Jellyfish blooms endanger marine food chain

Global warming has long been blamed for the huge rise in the world`s jellyfish population.

London: Biologists have warned that the
global explosion in jellyfish numbers -- due to global warming
-- could damage the marine food chain and thus lead to a major
ecological disaster.

Global warming has long been blamed for the huge rise
in the world`s jellyfish population. Now, a research suggests
that they, in turn, may be worsening the problem by producing
more carbon than the oceans can cope with.

The study, led by Rob Condon of the Virginia Institute
of Marine Science in the US, focuses on the effect that the
increasing numbers of jellyfish are having on marine bacteria,
which play an important role by recycling nutrients created by
decaying organisms back into the food web.

The study has found that while bacteria are capable
of absorbing the constituent carbon, nitrogen, phosphorus and
other chemicals given off by most fish when they die, they
cannot do the same with jellyfish, `The Observer` reported.

The invertebrates, populating the seas in ever-
increasing numbers, break down into biomass with especially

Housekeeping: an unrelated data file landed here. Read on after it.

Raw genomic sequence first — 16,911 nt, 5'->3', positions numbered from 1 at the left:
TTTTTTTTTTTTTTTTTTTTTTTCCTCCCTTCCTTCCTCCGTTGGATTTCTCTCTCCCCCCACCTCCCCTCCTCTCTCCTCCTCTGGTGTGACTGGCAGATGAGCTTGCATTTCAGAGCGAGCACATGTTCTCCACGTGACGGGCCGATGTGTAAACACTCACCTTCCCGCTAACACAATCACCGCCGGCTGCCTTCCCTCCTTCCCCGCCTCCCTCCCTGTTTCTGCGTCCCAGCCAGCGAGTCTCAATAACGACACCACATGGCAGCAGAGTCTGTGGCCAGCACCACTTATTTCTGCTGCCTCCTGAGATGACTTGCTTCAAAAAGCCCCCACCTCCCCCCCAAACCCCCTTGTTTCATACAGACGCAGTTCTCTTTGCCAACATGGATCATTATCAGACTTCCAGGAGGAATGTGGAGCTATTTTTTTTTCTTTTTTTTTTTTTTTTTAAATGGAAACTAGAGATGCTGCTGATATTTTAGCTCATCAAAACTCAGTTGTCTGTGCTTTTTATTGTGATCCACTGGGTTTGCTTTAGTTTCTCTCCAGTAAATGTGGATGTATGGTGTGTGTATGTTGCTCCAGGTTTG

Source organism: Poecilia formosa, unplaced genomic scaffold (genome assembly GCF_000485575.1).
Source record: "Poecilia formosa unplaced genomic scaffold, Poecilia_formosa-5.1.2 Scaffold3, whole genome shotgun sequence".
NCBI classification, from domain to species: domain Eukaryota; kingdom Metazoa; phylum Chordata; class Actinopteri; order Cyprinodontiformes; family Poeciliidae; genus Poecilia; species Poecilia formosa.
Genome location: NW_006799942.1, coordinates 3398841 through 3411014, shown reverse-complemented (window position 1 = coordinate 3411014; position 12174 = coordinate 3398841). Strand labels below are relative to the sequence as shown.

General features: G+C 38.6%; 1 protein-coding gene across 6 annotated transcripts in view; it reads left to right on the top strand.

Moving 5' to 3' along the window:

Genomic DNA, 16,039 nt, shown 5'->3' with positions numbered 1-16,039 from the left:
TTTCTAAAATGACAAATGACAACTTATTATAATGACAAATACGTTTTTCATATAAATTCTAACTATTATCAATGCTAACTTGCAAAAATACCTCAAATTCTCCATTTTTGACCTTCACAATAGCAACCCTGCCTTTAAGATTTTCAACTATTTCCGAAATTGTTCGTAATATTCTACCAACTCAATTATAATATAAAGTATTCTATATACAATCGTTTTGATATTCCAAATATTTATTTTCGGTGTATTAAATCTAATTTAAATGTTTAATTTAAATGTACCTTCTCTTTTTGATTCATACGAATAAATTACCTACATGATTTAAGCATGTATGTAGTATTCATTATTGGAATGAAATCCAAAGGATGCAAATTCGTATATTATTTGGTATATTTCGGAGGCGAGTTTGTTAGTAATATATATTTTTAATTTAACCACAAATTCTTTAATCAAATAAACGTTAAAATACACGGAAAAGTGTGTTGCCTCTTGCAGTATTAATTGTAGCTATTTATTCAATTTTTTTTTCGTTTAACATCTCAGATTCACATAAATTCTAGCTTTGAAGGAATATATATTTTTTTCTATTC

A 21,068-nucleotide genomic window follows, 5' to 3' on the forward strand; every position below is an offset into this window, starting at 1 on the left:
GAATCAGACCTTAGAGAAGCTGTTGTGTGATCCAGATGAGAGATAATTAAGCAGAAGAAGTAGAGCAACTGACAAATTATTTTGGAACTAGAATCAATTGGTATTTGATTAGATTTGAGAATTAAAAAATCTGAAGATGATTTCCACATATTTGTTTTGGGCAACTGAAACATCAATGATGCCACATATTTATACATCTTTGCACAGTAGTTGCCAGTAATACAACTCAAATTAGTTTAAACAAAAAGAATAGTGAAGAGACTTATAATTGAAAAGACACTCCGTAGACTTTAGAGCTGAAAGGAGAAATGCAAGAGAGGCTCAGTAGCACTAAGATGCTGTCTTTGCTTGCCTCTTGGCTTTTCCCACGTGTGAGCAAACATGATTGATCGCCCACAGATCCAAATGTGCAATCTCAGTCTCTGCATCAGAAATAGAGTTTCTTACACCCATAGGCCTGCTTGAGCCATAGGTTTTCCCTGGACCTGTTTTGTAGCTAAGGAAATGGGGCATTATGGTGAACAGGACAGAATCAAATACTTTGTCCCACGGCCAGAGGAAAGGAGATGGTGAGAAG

high levels of carbon, which the bacteria cannot absorb well.
Instead of using it to grow, the bacteria breathe it out as
carbon dioxide. This means more of the gas is released into
the atmosphere.

Dr Carol Turley, a scientist at Plymouth University`s
Marine Laboratory, said the research highlighted the growing
problem of ocean acidification, the so-called "evil twin" of
global warming.

He said: "Oceans have been taking up 25 per cent of
the carbon dioxide that man has produced over last 200 years
so it`s been acting as a buffer for climate change. When you
add more carbon dioxide to sea water it becomes more acidic.

"And already that is happening at a rate that hasn`t
occurred in 600 million years. The acidification of the oceans
is already predicted to have such a corrosive effect that
unprotected shellfish will dissolve by middle of the century."

The study also found that the spike in jellyfish
numbers is also turning the marine food cycle on its head. The
creatures devour huge quantities of plankton, thus depriving
small fish of the food they need.

"This restricts the transfer of energy up the food
chain because jellyfish are not readily consumed by other
predators," said Condon.


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